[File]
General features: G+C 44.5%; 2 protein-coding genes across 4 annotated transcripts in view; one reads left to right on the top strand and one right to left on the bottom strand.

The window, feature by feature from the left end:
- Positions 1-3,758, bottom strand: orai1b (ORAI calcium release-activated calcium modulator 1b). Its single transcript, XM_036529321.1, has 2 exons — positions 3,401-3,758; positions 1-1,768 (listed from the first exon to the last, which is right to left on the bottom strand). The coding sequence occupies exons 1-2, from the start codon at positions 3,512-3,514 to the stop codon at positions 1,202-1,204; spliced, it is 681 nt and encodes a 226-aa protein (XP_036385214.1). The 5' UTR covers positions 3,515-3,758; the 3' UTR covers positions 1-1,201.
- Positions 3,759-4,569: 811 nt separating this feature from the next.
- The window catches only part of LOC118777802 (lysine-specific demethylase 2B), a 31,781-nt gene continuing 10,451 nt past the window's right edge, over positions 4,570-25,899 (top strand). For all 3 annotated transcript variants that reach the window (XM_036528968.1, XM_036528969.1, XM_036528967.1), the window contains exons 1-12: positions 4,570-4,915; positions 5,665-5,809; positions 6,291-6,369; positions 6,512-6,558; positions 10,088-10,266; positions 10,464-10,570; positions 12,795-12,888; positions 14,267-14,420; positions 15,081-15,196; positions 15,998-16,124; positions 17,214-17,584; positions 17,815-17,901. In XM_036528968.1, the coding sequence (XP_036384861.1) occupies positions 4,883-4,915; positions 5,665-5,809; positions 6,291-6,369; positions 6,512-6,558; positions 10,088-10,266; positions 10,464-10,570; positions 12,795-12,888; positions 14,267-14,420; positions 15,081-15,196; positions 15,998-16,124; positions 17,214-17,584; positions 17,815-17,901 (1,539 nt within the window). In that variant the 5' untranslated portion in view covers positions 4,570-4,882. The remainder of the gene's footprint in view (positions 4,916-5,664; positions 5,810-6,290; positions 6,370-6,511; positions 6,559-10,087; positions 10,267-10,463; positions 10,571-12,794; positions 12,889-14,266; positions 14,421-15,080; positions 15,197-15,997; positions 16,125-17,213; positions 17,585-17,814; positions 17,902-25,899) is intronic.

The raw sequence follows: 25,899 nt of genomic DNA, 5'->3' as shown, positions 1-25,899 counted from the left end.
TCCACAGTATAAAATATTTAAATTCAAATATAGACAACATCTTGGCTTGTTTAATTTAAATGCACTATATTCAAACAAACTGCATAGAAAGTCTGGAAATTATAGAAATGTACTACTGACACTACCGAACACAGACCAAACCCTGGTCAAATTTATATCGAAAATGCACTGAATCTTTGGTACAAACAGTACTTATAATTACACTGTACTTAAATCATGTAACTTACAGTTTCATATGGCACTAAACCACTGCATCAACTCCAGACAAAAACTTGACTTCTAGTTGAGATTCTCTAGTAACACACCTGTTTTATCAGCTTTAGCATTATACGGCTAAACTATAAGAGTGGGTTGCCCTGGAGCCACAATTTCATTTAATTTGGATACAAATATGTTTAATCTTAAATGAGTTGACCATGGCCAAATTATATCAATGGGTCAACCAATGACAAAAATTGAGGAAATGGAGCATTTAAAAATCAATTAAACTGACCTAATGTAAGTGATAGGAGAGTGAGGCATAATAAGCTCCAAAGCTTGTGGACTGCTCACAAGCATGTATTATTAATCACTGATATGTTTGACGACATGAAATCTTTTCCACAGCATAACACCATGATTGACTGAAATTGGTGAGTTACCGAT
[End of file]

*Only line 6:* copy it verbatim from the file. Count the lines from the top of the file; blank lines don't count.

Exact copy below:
The raw sequence follows: 25,899 nt of genomic DNA, 5'->3' as shown, positions 1-25,899 counted from the left end.